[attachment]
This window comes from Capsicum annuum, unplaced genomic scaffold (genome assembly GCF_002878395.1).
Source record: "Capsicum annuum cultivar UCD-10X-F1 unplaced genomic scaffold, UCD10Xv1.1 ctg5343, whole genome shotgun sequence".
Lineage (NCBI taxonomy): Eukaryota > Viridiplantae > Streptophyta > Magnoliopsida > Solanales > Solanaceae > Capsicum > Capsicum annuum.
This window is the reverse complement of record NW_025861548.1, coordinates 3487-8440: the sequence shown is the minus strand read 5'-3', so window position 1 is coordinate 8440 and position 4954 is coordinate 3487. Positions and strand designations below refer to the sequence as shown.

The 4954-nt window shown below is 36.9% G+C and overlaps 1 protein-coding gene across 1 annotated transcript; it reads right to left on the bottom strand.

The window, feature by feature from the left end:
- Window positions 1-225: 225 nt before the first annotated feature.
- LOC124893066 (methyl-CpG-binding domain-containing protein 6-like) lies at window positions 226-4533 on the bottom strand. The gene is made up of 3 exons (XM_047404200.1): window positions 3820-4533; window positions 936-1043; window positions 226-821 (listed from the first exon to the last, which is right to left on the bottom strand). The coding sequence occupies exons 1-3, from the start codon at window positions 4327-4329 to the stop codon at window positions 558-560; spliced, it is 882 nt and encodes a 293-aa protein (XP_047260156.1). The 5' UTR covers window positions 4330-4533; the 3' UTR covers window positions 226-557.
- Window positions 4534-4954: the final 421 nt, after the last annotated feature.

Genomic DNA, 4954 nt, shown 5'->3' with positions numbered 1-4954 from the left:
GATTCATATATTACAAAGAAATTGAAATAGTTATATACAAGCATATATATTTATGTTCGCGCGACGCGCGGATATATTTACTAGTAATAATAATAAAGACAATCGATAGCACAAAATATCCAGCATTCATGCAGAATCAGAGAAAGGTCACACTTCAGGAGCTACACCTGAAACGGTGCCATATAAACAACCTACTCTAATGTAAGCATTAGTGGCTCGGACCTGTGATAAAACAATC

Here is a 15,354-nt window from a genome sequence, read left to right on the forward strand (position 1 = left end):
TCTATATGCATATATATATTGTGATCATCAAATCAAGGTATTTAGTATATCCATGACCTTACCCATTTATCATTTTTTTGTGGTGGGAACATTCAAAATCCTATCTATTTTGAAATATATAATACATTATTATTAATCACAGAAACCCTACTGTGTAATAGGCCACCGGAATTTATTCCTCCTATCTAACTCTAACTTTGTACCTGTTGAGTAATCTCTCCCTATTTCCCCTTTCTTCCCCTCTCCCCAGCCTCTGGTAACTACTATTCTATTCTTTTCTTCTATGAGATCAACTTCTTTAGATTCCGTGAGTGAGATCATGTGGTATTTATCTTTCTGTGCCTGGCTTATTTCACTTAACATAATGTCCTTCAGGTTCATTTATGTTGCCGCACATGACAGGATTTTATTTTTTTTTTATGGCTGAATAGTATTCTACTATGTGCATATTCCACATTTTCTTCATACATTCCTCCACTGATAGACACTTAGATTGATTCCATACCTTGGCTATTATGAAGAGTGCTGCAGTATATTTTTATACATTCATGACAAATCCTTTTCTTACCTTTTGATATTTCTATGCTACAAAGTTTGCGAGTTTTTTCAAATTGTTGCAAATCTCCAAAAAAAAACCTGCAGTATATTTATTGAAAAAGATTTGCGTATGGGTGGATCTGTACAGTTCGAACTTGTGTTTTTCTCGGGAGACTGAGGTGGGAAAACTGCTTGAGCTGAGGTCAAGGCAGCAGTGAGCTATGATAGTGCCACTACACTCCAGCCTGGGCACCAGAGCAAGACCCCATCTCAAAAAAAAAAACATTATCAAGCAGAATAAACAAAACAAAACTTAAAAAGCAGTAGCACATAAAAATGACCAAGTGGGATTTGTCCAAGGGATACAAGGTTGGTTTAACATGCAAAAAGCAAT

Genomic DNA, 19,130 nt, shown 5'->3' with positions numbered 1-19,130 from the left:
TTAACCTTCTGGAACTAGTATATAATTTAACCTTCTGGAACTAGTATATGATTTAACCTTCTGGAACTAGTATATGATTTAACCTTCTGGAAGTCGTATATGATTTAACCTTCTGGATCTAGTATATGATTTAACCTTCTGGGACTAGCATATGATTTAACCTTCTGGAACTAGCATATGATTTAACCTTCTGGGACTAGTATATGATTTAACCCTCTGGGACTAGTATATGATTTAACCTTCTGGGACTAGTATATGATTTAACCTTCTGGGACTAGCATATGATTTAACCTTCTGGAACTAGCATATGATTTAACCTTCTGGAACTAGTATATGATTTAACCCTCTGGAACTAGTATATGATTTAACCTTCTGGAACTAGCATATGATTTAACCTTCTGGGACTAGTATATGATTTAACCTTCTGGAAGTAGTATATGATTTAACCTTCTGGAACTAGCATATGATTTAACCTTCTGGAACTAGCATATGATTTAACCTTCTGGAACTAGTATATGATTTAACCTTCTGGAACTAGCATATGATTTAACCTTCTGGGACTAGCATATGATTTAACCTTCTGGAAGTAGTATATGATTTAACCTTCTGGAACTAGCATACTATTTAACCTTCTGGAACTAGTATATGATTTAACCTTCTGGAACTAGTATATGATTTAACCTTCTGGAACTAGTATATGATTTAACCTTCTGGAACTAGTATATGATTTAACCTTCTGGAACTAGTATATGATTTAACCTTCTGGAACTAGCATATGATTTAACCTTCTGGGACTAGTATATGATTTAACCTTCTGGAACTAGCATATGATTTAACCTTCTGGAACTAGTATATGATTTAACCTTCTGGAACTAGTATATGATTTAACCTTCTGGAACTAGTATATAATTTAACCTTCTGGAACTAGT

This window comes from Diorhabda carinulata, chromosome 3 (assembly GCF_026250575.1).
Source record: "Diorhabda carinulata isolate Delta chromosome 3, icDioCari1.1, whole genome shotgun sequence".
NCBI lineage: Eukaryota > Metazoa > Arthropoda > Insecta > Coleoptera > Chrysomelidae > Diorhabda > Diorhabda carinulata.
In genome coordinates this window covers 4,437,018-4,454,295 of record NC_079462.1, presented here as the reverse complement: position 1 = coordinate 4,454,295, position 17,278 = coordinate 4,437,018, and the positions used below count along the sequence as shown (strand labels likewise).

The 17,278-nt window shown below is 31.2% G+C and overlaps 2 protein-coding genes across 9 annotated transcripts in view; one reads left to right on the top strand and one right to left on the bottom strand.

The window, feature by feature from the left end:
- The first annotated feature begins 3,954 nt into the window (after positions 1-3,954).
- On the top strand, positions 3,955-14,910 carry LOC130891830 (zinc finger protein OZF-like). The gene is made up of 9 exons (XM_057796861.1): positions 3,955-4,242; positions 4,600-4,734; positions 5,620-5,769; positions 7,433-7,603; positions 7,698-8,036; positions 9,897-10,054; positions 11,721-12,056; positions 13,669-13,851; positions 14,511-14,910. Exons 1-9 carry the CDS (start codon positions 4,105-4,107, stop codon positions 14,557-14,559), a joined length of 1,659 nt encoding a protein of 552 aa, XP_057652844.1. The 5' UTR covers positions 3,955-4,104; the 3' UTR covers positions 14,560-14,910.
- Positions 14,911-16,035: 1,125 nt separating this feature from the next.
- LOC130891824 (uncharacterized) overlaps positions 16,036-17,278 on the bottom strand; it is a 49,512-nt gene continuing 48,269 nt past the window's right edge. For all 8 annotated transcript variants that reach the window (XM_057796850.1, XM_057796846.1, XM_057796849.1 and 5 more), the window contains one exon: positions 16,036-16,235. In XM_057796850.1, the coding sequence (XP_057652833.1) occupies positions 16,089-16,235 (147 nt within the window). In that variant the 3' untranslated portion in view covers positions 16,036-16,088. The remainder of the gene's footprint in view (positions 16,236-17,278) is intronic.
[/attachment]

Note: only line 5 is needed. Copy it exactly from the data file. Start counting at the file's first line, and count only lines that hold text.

The 4954-nt window shown below is 36.9% G+C and overlaps 1 protein-coding gene across 1 annotated transcript; it reads right to left on the bottom strand.